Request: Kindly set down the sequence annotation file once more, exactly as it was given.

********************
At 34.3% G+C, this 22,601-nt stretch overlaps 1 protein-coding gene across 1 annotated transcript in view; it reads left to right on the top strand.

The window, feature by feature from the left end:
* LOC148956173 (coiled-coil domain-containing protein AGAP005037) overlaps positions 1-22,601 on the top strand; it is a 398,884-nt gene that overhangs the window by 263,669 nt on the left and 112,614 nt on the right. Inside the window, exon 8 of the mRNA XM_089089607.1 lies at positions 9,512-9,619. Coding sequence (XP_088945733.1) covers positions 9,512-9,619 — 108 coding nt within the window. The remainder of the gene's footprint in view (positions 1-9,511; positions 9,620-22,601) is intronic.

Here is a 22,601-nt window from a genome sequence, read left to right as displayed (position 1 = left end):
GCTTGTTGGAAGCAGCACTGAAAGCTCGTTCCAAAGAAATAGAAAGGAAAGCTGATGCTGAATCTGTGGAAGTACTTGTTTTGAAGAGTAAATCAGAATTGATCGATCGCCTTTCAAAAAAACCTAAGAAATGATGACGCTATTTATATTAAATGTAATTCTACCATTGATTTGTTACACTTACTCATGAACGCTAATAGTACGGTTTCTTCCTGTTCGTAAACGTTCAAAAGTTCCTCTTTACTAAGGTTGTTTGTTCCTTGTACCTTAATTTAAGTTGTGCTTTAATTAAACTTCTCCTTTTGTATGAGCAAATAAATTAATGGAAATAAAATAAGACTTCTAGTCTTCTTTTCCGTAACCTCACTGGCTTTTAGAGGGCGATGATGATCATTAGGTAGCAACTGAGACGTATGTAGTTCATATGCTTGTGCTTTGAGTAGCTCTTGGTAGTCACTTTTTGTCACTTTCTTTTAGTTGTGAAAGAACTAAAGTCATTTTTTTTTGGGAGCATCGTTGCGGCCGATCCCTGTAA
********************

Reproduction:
At 34.3% G+C, this 22,601-nt stretch overlaps 1 protein-coding gene across 1 annotated transcript in view; it reads left to right on the top strand.

The window, feature by feature from the left end:
* LOC148956173 (coiled-coil domain-containing protein AGAP005037) overlaps positions 1-22,601 on the top strand; it is a 398,884-nt gene that overhangs the window by 263,669 nt on the left and 112,614 nt on the right. Inside the window, exon 8 of the mRNA XM_089089607.1 lies at positions 9,512-9,619. Coding sequence (XP_088945733.1) covers positions 9,512-9,619 — 108 coding nt within the window. The remainder of the gene's footprint in view (positions 1-9,511; positions 9,620-22,601) is intronic.

Here is a 22,601-nt window from a genome sequence, read left to right as displayed (position 1 = left end):
GCTTGTTGGAAGCAGCACTGAAAGCTCGTTCCAAAGAAATAGAAAGGAAAGCTGATGCTGAATCTGTGGAAGTACTTGTTTTGAAGAGTAAATCAGAATTGATCGATCGCCTTTCAAAAAAACCTAAGAAATGATGACGCTATTTATATTAAATGTAATTCTACCATTGATTTGTTACACTTACTCATGAACGCTAATAGTACGGTTTCTTCCTGTTCGTAAACGTTCAAAAGTTCCTCTTTACTAAGGTTGTTTGTTCCTTGTACCTTAATTTAAGTTGTGCTTTAATTAAACTTCTCCTTTTGTATGAGCAAATAAATTAATGGAAATAAAATAAGACTTCTAGTCTTCTTTTCCGTAACCTCACTGGCTTTTAGAGGGCGATGATGATCATTAGGTAGCAACTGAGACGTATGTAGTTCATATGCTTGTGCTTTGAGTAGCTCTTGGTAGTCACTTTTTGTCACTTTCTTTTAGTTGTGAAAGAACTAAAGTCATTTTTTTTTGGGAGCATCGTTGCGGCCGATCCCTGTAA